What to Include in a Truck Driver Emergency Kit

April 5, 2022

What to Include in a Truck Driver Emergency Kit

It’s important to always be prepared for an emergency on the road. As a truck driver, you never know when you might get stuck somewhere because of bad weather, traffic, or a broken down rig. And you don’t want to end up stuck without supplies to keep you safe and get you back on the road.

Where should you store an emergency kit?

Before we talk about what specific things should be in an emergency kit, it’s important for you to figure out where you’re going to keep it. You want it to be accessible in an emergency, but you don’t want it to be in the way of your regular driving and job duties. Every truck is different, so when you’re planning your next route, sit in your cab for a few minutes and find a place that is out of the way but still accessible if something happens.

Keep your whole kit together as much as possible. This can mean keeping it all in a backpack or storage bin in your truck. You don’t want to have to hunt down your jumper cables if they’re not in the box with the rest of your emergency stuff.

What should I keep in my truck for emergencies?

You can buy some pre-assembled kits online, but putting together your own will allow you to customize endlessly, and you’ll never wonder if something is in your emergency kit or not because you know exactly what’s in it.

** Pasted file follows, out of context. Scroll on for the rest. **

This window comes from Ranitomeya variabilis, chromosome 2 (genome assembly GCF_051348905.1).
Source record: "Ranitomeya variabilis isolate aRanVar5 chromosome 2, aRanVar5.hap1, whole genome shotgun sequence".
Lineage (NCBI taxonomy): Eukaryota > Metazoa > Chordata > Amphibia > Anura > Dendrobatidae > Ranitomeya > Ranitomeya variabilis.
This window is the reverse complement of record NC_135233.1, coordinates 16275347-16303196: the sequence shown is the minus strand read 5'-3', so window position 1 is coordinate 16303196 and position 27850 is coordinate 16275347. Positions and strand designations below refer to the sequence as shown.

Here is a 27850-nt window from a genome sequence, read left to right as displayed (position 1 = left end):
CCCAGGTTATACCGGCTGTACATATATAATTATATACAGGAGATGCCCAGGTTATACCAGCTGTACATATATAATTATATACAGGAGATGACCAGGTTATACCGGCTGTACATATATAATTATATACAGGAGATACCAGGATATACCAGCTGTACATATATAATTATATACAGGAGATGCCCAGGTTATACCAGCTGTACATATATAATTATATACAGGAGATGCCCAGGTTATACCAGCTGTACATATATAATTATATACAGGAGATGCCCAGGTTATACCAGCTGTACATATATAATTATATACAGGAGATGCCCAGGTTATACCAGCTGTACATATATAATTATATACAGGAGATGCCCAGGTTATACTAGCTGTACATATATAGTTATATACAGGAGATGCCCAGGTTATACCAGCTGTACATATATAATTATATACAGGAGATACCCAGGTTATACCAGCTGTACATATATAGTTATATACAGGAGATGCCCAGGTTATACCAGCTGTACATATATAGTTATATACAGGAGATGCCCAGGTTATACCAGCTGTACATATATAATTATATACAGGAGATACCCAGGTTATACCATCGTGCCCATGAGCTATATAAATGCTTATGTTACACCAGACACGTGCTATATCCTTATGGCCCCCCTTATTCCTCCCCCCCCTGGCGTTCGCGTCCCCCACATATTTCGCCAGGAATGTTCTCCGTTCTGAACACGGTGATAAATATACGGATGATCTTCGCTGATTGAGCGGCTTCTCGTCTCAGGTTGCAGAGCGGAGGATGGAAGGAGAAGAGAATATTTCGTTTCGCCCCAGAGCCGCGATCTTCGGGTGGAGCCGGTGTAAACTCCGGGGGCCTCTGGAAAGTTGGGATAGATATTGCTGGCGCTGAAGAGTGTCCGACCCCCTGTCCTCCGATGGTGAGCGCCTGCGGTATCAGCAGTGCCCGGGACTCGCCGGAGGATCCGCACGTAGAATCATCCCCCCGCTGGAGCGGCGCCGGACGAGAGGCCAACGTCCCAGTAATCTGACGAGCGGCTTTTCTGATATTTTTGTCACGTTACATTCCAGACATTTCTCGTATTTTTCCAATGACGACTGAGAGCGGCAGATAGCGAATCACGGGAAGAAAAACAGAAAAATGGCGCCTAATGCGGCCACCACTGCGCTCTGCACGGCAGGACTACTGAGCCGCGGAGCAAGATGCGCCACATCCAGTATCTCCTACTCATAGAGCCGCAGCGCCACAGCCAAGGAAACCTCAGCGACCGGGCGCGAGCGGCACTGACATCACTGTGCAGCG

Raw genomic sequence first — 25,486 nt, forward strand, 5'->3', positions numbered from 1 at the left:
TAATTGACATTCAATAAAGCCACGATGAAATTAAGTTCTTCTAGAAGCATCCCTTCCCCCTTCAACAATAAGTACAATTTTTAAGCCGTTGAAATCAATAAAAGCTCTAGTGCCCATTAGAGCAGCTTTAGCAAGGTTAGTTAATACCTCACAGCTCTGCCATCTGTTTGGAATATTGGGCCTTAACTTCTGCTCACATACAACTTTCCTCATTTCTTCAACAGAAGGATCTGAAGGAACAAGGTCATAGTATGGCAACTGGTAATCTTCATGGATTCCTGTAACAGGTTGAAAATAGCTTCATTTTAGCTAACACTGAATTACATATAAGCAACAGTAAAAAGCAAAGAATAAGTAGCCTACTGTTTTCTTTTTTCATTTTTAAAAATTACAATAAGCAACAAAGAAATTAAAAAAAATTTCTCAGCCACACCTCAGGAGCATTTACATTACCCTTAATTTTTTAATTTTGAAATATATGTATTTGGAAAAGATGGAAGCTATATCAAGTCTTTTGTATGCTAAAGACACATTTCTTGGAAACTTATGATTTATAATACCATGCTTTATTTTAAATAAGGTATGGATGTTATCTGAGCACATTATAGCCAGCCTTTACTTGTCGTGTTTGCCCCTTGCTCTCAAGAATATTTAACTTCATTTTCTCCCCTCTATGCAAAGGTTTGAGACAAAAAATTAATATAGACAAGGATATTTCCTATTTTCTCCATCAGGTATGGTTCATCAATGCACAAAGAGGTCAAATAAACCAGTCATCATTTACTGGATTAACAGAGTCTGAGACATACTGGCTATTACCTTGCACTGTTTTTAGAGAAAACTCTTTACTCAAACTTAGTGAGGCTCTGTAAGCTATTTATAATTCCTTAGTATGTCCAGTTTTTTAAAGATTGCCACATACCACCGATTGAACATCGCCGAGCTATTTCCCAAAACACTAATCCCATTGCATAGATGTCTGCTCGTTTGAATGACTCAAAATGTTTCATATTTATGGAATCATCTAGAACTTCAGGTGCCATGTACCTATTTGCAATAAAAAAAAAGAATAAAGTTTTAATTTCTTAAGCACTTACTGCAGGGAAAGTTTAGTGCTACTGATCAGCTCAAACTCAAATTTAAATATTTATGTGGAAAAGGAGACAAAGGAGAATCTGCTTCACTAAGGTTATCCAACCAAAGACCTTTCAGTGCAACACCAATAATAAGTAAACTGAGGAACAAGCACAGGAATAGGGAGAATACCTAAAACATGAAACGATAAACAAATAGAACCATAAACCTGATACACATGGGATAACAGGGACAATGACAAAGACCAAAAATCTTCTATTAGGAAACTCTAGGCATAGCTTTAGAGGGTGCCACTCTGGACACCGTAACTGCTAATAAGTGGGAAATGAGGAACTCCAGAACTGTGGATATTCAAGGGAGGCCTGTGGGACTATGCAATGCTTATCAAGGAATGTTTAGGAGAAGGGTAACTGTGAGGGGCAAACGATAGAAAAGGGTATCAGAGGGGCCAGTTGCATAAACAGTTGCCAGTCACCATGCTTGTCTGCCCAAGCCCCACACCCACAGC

Below are some items that our drivers have found helpful to keep in their cabs in case of emergencies. But this is not a one-size-fits-all solution. Please consider your specific situation and adapt anything on this list to your needs. And if you think of something later, you can always add it to your emergency kit before your next run.

  • Bottles of water
  • Non-perishable food (protein bars, beef jerky, peanut butter, etc)
  • First aid kit
  • Emergency contact phone numbers
  • Spare set of clothes for warm and cold weather (warm socks, hat, snow jacket, gloves/mittens, snow pants, winter boots, t-shirt, underwear, shorts, etc)
  • Portable charger bank (for phone and other accessories)
  • Extra pair of glasses or contacts
  • Cash
  • Extra medication
  • Hand and feet warmers
  • Utility knife
  • Sleeping bag
  • Safety vest
  • Ice cleats
  • Warning flag
  • Atlas or Thomas Guide
  • Matches and candles
  • Face masks (N95 or KN95) and hand sanitizer
  • Flashlight and extra batteries
  • Emergency warning triangles
  • Tire pressure gauge
  • Breaker bar
  • Basic tool kit
  • Zip ties
  • Wheel chocks
  • Jumper cables
  • Tarp
  • Snow shovel
  • Ice scraper/snow brush
  • Fire extinguisher

Remember that this kit must be separate from your regular bag that you take on your routes. Don’t break into your emergency stash of peanut butter crackers and tuna unless it’s actually an emergency. You don’t want to deplete your rations in a fit of hunger and then really need that food later, so make sure to pack snacks as part of your regular gear that you take on the road. 

It is also important to keep a list of what is in your emergency kit. We recommend keeping two copies of the list: one with the emergency kit itself, and one in your glove box or somewhere easily accessible so that you can quickly check if you have something you think you may need.

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